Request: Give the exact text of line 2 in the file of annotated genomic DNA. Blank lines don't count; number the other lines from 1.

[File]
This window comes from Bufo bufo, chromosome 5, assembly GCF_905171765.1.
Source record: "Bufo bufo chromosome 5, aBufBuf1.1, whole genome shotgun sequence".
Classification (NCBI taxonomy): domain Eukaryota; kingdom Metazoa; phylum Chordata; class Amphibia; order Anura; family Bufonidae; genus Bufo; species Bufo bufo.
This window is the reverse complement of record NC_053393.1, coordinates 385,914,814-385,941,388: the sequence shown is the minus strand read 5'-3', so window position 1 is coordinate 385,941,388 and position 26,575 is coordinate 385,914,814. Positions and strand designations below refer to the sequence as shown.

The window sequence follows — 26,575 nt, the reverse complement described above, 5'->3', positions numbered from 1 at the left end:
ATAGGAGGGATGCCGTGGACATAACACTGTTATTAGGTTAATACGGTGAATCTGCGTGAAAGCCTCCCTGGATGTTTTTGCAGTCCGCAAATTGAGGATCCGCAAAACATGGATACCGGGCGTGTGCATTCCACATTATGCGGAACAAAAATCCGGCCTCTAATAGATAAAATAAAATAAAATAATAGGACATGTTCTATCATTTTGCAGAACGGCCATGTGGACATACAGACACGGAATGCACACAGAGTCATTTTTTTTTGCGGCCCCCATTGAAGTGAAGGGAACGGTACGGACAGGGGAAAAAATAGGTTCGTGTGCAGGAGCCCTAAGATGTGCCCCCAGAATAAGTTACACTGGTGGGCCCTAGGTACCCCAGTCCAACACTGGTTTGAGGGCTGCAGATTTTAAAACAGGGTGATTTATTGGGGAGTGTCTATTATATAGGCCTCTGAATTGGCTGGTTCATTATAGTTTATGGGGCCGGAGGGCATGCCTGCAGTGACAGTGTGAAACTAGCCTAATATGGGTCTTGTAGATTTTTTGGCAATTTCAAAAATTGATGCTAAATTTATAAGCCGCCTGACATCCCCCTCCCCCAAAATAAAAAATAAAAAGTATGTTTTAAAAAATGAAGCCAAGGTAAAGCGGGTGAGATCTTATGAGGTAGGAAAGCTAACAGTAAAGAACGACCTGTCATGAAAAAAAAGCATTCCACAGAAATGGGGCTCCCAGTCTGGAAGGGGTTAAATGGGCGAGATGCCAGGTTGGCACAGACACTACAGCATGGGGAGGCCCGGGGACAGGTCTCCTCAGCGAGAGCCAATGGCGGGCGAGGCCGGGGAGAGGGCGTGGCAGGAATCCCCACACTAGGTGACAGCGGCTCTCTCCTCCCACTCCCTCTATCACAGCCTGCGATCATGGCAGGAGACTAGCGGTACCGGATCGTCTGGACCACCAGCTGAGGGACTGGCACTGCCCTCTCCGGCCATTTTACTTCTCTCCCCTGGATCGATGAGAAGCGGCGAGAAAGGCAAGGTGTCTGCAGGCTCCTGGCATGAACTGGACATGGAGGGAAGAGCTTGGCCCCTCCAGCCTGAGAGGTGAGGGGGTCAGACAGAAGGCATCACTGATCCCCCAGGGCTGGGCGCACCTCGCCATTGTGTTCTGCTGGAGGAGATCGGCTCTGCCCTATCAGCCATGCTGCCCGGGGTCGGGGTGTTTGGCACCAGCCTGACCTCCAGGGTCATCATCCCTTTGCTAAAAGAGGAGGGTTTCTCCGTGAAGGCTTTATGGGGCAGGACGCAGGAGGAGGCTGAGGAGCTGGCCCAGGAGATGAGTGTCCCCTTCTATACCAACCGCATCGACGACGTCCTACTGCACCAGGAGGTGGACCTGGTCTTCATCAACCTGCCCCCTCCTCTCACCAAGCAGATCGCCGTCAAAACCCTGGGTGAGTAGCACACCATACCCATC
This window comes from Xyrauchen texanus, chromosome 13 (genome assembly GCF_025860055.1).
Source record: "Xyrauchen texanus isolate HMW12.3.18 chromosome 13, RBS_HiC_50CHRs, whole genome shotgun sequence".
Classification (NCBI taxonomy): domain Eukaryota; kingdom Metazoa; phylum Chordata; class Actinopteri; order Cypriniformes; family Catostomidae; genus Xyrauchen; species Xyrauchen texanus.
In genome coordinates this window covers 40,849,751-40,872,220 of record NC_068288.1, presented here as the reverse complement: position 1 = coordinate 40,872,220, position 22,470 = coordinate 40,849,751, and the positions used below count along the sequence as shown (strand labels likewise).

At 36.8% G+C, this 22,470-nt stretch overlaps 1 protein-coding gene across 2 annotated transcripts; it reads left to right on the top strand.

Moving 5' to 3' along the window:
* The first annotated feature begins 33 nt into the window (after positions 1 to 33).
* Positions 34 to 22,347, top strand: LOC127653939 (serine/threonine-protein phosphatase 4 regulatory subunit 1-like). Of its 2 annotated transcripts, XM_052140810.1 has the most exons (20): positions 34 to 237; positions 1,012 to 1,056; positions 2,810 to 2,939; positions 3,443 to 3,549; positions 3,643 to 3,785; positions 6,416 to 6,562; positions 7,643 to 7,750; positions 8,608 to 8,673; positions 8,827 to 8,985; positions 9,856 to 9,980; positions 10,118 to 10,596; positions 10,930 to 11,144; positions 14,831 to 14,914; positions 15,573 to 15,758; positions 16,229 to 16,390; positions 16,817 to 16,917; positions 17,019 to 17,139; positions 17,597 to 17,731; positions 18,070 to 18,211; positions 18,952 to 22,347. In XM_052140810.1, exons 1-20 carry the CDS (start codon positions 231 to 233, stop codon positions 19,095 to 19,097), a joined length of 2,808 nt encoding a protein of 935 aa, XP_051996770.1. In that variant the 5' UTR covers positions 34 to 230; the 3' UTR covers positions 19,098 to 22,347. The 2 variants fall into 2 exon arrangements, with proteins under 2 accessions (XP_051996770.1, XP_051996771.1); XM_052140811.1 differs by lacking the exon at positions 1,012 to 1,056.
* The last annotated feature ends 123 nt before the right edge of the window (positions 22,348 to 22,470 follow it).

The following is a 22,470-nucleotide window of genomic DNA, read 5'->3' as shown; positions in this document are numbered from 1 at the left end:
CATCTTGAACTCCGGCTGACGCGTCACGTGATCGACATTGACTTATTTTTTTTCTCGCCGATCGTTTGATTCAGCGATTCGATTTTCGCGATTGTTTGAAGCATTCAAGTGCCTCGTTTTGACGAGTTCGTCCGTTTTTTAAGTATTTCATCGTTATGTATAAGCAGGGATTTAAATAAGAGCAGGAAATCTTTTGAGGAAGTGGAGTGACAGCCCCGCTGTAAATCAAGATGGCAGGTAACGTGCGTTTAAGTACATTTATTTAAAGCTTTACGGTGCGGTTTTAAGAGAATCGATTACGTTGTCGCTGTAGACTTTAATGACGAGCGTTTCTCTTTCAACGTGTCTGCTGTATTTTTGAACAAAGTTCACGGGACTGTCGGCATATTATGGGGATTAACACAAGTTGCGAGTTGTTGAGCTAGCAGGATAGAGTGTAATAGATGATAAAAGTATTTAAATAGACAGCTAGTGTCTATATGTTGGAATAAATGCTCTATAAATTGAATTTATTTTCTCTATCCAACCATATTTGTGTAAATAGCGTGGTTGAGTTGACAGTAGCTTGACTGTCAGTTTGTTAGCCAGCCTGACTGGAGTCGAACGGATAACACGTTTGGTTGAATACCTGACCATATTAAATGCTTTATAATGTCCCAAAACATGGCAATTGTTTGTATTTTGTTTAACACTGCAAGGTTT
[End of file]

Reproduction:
Source record: "Bufo bufo chromosome 5, aBufBuf1.1, whole genome shotgun sequence".